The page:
“At that point, the season was over, and still nobody was coming after him,” Resby said. “I just wanted Ke’aun to get that opportunity because I knew he could play at that level.”

Boy, was he right.

Through two games — both losses — Kinner ranked 12th in the country in rushing yards (270), 13th in yards per game (135), 21st in rushing TDs (three) and 36th in yards per carry (6.3).

Those numbers, especially coming for a program that, in the offseason, installed a completely new offense and features 10 new starters from the end of 2014, would be welcomed on any roster.

But late last fall, without much interest from Div. I schools, Kinner found himself still searching for a place to call home.

Beaty moved fast after learning about Kinner

Said Resby: “They came down here, saw the kid, talked to him, offered him, and the rest is history. It went pretty quick.”

Beaty has said that Kinner falling through the cracks and landing at Kansas likely happened because so many Div. I schools did not have a need at Kinner’s position.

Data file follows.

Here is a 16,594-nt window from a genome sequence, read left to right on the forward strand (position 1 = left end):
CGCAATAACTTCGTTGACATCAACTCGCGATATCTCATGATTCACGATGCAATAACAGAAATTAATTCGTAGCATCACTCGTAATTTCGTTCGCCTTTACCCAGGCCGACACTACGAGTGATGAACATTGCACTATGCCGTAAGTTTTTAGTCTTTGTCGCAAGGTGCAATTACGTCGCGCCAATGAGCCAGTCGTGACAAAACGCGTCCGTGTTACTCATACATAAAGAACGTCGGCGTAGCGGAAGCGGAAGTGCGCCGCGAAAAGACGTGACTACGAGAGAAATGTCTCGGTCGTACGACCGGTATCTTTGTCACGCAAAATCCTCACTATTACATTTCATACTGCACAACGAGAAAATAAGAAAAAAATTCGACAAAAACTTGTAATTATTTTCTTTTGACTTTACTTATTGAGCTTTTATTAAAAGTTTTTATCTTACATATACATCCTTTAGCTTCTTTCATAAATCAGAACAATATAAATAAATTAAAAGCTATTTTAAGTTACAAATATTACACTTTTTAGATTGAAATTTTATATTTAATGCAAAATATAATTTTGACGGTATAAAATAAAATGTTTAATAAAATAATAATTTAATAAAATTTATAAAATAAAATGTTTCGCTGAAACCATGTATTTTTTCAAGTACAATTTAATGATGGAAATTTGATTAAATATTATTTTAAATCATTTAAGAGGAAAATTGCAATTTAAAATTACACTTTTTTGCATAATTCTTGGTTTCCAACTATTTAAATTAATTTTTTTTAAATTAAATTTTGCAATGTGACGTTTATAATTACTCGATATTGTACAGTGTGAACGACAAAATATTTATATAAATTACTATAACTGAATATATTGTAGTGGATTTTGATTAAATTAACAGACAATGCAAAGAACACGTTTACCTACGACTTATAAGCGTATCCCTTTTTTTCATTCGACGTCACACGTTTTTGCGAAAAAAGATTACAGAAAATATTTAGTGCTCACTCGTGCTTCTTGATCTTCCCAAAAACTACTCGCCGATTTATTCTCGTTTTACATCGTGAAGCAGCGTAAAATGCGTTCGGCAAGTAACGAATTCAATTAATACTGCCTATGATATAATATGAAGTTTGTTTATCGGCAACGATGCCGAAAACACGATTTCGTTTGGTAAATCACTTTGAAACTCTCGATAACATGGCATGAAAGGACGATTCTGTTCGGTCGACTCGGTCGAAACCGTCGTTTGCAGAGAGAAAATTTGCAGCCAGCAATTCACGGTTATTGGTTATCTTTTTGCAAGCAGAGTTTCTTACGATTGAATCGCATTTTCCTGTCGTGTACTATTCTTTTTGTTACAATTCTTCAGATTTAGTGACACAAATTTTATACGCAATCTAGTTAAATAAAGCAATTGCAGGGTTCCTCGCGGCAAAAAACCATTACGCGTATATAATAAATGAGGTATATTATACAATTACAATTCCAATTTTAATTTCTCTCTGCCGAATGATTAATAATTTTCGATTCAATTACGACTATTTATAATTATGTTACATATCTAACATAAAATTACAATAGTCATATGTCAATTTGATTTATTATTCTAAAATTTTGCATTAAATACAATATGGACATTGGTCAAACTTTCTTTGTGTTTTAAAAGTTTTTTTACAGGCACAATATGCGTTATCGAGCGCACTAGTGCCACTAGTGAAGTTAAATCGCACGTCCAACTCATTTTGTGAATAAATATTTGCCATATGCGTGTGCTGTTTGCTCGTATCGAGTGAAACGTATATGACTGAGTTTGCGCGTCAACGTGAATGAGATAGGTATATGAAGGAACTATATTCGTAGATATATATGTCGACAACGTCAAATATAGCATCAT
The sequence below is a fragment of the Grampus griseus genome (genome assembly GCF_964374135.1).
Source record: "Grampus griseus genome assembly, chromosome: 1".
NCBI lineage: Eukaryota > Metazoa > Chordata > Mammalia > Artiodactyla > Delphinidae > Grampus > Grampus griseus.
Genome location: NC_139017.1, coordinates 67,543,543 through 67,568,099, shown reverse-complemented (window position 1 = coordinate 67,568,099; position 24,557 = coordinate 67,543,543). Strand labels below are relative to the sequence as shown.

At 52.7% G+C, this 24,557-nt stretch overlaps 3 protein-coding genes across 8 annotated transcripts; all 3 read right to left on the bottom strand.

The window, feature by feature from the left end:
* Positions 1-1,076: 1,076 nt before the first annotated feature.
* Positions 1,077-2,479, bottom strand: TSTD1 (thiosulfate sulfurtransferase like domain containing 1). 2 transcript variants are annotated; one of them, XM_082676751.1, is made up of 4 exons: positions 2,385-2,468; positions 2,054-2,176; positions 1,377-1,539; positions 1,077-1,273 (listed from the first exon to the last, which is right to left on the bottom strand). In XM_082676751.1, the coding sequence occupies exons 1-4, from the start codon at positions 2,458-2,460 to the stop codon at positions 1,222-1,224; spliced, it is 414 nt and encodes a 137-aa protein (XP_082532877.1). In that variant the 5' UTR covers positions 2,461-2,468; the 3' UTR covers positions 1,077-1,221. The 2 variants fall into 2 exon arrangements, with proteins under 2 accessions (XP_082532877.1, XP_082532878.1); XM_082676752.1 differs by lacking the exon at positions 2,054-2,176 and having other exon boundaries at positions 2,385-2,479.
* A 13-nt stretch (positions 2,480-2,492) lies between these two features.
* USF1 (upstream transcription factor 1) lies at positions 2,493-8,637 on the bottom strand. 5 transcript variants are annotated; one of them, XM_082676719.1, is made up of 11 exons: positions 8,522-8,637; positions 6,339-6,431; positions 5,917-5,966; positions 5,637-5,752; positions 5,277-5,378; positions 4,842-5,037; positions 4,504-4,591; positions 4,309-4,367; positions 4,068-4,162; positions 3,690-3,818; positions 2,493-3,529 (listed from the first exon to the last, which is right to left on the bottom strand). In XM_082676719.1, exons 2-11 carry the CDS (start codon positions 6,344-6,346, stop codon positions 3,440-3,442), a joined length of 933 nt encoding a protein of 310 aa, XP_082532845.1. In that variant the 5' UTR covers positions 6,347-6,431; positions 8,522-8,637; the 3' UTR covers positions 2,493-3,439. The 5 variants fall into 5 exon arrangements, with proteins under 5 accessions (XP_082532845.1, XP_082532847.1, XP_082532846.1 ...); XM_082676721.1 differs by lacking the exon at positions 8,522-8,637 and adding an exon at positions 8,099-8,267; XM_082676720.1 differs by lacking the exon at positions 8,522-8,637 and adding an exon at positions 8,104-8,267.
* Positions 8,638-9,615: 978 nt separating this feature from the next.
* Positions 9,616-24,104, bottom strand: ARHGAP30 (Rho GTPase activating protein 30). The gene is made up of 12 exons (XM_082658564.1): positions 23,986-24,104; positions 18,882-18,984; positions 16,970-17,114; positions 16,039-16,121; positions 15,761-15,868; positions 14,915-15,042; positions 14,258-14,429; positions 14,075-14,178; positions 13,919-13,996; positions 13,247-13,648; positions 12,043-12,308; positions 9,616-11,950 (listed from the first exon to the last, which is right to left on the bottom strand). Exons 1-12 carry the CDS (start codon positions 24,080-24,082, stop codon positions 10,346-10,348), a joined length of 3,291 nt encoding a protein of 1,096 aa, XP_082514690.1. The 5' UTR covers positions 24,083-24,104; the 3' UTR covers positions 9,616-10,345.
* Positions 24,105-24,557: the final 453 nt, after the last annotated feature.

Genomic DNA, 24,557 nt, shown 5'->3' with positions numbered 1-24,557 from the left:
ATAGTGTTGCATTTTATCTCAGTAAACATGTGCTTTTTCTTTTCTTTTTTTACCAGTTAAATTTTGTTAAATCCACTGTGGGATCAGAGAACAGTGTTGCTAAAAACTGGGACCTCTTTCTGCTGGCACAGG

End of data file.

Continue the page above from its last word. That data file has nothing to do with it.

“I think that might have been (the) deal,” Beaty said. “You can’t just always take the best player you want. This last year in college football might have been the best year I’ve seen for running backs since I’ve been a college coach. There were a ton of great ones throughout the country. They were all over the place. That is not common.”

Resby, who coaches Navarro’s defensive backs, had a different view on why Kinner did not land in the top tier of backs in the 2015 recruiting class.

“I figure he would’ve been a bigger recruit if he would’ve started both years with Navarro instead of having to wait behind another guy,” said Resby, referencing Kinner’s role as a back-up in 2013. “If he keeps going at the rate he’s going now, the sky’s the limit for that kid. Who knows what could happen?”

For Kinner, the chance to just play at Kansas — and in the Big 12 — was the best part of all of this. His personal statistics are gravy, and his focus is on doing everything he can to help the Jayhawks win.